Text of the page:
4. Best Management Practices for Farm Biosecurity for Pig Production

4.1 Incoming Pigs, Semen and Embryos

Refers to standards 2.1.12.1.2 and 2.1.3

Incoming pigs should be from few suppliers of known and compatible health status and should be housed isolated from your pigs until you are confident of their compatibility.

4.1.1 Supplier Health Status

4.1.1.1 Purchase from as few suppliers as possible.

4.1.1.2 Determine that the health status of the source of the incoming pigs, semen or embryos for specific known diseases are compatible with those in your herd. You must know your own herd health status in order to avoid disease outbreaks due to the entry of pigs with incompatible disease levels.

Verifying the health status of incoming pigs when purchasing animals is a very important biosecurity measure

4.1.1.3 Contact the source herd's veterinarian to confirm the health status.

4.1.1.4 Obtain documentation of the source herd or stud's health status.

4.1.1.5 Ensure that you are notified if the health status changes.

4.1.1.6 Ensure that the source has an adequate biosecurity procedure.

  • Understand and obtain a copy of the source's transport and biosecurity plan for delivery to your farm.

4.1.2 Boar Studs and Semen

4.1.2.1 Boar stud should require a quarantine as there is an increased risk of spreading disease to many farms.

4.1.2.2 The boar stud should be prepared to share their health monitoring and testing protocol.

  • Boar studs must use a standardized pre-purchase protocol.

4.1.2.3 For semen, have your supplier use barriers and packaging to avoid cross-contamination during delivery.

  • Obtain a copy of and understand the biosecurity measures taken by semen suppliers regarding packaging and delivery to make sure they minimize risk.

4.1.3 Importation of Pigs, Semen or Embryos

4.1.3.1 For importing pigs, semen or embryos – first confirm the above points with the farm veterinarian and confirm that any legal requirements for importation have been met.

4.1.3.2 Limit importation of live animals as much as possible. Check with the CFIA regarding risks involved with importing genetics. Regulations regarding import from the EU are here.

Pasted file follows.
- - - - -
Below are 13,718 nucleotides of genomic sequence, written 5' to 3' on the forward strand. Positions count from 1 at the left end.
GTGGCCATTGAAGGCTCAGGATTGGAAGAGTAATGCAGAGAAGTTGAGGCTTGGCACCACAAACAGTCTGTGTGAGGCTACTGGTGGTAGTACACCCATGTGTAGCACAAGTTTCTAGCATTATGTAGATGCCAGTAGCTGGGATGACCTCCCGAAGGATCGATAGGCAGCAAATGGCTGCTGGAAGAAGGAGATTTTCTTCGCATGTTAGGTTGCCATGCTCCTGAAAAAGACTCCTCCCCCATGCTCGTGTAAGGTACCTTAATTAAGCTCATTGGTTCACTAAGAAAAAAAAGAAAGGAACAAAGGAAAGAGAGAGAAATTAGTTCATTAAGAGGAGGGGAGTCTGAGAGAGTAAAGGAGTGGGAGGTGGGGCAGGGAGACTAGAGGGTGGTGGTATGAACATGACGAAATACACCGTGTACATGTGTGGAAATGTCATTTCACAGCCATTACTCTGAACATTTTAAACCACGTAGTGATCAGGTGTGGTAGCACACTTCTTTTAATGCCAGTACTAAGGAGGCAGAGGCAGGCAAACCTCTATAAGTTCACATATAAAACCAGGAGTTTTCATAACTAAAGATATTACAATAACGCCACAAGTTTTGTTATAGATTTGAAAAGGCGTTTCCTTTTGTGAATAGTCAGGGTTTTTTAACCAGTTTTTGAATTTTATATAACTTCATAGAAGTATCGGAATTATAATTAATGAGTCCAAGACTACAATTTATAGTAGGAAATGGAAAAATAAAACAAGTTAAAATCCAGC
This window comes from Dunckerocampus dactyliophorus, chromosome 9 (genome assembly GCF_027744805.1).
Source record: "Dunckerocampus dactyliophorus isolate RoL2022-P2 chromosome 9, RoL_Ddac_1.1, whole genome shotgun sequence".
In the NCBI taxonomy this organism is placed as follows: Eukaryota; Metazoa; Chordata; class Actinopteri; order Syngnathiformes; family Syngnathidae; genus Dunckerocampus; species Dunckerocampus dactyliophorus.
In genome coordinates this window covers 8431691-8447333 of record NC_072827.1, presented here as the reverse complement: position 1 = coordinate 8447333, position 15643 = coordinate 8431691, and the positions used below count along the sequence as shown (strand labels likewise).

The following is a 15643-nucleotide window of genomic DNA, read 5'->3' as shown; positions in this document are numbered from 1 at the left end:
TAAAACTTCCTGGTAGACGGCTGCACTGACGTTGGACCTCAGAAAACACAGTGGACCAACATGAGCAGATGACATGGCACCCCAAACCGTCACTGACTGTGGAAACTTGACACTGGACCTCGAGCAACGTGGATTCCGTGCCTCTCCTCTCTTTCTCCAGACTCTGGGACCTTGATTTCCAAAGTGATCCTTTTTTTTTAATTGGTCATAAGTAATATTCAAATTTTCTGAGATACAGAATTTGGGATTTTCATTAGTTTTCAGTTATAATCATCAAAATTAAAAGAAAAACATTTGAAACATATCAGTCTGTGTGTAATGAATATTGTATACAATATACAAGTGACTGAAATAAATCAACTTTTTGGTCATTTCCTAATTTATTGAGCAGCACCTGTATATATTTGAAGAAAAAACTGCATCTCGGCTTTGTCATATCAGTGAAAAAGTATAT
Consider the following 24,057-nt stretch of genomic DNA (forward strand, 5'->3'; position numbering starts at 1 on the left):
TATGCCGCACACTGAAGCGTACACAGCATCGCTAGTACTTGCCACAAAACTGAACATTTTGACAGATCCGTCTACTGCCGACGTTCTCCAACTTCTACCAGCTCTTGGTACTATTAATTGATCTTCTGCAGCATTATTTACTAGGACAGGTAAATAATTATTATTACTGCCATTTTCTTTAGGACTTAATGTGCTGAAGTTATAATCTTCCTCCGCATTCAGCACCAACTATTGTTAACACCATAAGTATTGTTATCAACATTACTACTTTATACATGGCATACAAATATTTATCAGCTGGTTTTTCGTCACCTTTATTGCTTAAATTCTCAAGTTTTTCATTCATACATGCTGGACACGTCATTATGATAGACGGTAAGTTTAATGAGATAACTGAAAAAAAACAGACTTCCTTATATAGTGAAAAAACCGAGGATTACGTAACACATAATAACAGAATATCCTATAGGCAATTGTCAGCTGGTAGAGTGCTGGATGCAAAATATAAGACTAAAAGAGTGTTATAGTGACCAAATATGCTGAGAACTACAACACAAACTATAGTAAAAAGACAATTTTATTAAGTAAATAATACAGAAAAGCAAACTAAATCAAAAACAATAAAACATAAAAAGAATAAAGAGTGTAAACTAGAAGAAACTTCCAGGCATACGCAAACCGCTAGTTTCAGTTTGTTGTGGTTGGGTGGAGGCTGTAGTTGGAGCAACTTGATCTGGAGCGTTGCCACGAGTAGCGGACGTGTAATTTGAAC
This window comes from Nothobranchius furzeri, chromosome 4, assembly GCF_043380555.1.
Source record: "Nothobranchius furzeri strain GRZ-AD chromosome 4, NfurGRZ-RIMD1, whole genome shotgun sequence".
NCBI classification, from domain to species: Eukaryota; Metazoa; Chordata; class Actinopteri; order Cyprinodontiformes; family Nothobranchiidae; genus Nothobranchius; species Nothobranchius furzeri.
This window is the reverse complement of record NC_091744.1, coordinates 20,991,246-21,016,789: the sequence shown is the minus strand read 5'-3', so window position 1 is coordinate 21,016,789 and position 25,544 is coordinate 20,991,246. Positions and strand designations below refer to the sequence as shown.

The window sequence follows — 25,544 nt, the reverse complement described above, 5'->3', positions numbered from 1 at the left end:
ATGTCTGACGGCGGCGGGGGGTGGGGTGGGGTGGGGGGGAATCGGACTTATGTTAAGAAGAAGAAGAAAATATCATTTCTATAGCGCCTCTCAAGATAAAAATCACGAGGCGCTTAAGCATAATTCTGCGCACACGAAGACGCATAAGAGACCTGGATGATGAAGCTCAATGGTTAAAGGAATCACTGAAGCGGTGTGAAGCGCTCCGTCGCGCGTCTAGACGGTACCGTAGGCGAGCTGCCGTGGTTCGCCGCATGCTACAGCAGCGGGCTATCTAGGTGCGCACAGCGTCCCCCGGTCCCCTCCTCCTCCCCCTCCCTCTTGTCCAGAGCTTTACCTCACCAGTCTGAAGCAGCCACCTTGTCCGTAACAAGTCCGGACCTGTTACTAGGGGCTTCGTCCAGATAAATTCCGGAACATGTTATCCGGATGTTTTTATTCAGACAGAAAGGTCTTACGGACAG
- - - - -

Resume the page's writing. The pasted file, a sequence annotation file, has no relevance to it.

4.1.3.3 Always check international disease alert sites, such as www.healthmap.org or www.promedmail.org, just prior to importing animals.

  • Keep a copy of required importation documents.

Always check global animal health watch sites for regional animal health warnings before considering the final importation step!

4.1.4 Quarantine or Isolation Facilities

4.1.4.1 Locate quarantine/isolation facilities (barn or room) on the site that presents the least risk of contamination.

The use of a quarantine facility is key to avoiding the entry of diseases with new pigs.

4.1.4.2 Use a written animal introduction protocol for all tasks including the entry process, biosecurity, feeding, monitoring and testing.

4.1.4.3 Isolate incoming animals in quarantine units or rooms and observe for clinical signs. Maintain a daily mortality and treatment log.

4.1.4.4 Record in a log all introductions, placements and removal of animals.

4.1.4.5 Clean, disinfect and dry isolation facilities between batches.

4.1.4.6 Ensure that during movement incoming animals do not pass your pigs allowing direct contact.

4.1.4.7 Determine the length of time pigs should remain in the isolation.

4.1.4.8 Include the procedure for entry of workers into the isolation – after other chores.

4.1.4.9 Consult with incoming pig supplier to be sure that there has been no change in health status before mixing the pigs with your own.

4.1.4.10 Use appropriate serological and other tests on isolated animals to determine their status.

4.1.5 Disease Response Plan

4.1.5.1 Develop a disease response plan with your veterinarian in case a disease is suspected.  An example of an emergency planning document would include disease response. The disease response plan should consider under what circumstances the producer would contact their farm veterinarian or the CFIA, as well as implement stricter biosecurity practices.

4.1.5.2 Emergency farm plans should be developed in conjunction with provincial programs. The plans usually include emergency situations such as flooding and fire in addition to disease outbreaks.

  • Have a written disease response plan.

4.1.6 Unidirectional Pig Movement based on health status